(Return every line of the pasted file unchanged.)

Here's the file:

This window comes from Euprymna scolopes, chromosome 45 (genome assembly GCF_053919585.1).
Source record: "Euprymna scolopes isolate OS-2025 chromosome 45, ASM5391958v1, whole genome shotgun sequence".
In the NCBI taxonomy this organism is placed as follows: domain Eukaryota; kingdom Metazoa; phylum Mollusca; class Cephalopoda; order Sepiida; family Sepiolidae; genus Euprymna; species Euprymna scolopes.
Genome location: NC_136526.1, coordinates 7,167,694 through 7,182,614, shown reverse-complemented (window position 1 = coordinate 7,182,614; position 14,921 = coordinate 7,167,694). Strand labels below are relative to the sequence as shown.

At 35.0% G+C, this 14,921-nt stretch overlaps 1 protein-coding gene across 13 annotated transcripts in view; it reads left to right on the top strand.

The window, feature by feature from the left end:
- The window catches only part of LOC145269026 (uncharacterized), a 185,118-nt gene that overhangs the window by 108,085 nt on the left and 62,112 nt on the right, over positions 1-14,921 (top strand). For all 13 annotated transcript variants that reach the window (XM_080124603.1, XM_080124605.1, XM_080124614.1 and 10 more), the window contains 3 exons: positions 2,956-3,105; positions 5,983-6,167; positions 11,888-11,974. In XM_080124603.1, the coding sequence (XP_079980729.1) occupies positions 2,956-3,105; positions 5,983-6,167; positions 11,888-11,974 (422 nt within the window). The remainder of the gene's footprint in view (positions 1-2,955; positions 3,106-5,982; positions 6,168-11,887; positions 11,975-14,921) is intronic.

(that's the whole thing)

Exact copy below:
This window comes from Euprymna scolopes, chromosome 45 (genome assembly GCF_053919585.1).
Source record: "Euprymna scolopes isolate OS-2025 chromosome 45, ASM5391958v1, whole genome shotgun sequence".
In the NCBI taxonomy this organism is placed as follows: domain Eukaryota; kingdom Metazoa; phylum Mollusca; class Cephalopoda; order Sepiida; family Sepiolidae; genus Euprymna; species Euprymna scolopes.
Genome location: NC_136526.1, coordinates 7,167,694 through 7,182,614, shown reverse-complemented (window position 1 = coordinate 7,182,614; position 14,921 = coordinate 7,167,694). Strand labels below are relative to the sequence as shown.

At 35.0% G+C, this 14,921-nt stretch overlaps 1 protein-coding gene across 13 annotated transcripts in view; it reads left to right on the top strand.

The window, feature by feature from the left end:
- The window catches only part of LOC145269026 (uncharacterized), a 185,118-nt gene that overhangs the window by 108,085 nt on the left and 62,112 nt on the right, over positions 1-14,921 (top strand). For all 13 annotated transcript variants that reach the window (XM_080124603.1, XM_080124605.1, XM_080124614.1 and 10 more), the window contains 3 exons: positions 2,956-3,105; positions 5,983-6,167; positions 11,888-11,974. In XM_080124603.1, the coding sequence (XP_079980729.1) occupies positions 2,956-3,105; positions 5,983-6,167; positions 11,888-11,974 (422 nt within the window). The remainder of the gene's footprint in view (positions 1-2,955; positions 3,106-5,982; positions 6,168-11,887; positions 11,975-14,921) is intronic.